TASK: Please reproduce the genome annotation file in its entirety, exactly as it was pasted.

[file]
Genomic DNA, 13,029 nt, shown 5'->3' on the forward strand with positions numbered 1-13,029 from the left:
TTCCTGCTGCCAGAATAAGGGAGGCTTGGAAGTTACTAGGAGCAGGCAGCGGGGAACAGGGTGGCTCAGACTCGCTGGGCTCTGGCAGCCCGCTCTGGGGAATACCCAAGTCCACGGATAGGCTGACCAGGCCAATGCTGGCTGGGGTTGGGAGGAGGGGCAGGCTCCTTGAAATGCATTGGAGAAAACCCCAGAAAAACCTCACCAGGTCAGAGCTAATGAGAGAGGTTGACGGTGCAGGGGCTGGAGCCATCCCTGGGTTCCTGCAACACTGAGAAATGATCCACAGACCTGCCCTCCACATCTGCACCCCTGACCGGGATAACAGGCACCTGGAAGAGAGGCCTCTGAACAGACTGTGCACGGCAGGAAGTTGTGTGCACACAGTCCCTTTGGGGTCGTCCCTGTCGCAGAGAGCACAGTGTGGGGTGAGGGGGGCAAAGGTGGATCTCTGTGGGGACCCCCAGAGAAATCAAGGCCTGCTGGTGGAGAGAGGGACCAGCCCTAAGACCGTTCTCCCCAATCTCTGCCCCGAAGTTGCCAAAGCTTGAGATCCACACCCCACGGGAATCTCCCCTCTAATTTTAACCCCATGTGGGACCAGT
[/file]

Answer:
Genomic DNA, 13,029 nt, shown 5'->3' on the forward strand with positions numbered 1-13,029 from the left:
TTCCTGCTGCCAGAATAAGGGAGGCTTGGAAGTTACTAGGAGCAGGCAGCGGGGAACAGGGTGGCTCAGACTCGCTGGGCTCTGGCAGCCCGCTCTGGGGAATACCCAAGTCCACGGATAGGCTGACCAGGCCAATGCTGGCTGGGGTTGGGAGGAGGGGCAGGCTCCTTGAAATGCATTGGAGAAAACCCCAGAAAAACCTCACCAGGTCAGAGCTAATGAGAGAGGTTGACGGTGCAGGGGCTGGAGCCATCCCTGGGTTCCTGCAACACTGAGAAATGATCCACAGACCTGCCCTCCACATCTGCACCCCTGACCGGGATAACAGGCACCTGGAAGAGAGGCCTCTGAACAGACTGTGCACGGCAGGAAGTTGTGTGCACACAGTCCCTTTGGGGTCGTCCCTGTCGCAGAGAGCACAGTGTGGGGTGAGGGGGGCAAAGGTGGATCTCTGTGGGGACCCCCAGAGAAATCAAGGCCTGCTGGTGGAGAGAGGGACCAGCCCTAAGACCGTTCTCCCCAATCTCTGCCCCGAAGTTGCCAAAGCTTGAGATCCACACCCCACGGGAATCTCCCCTCTAATTTTAACCCCATGTGGGACCAGT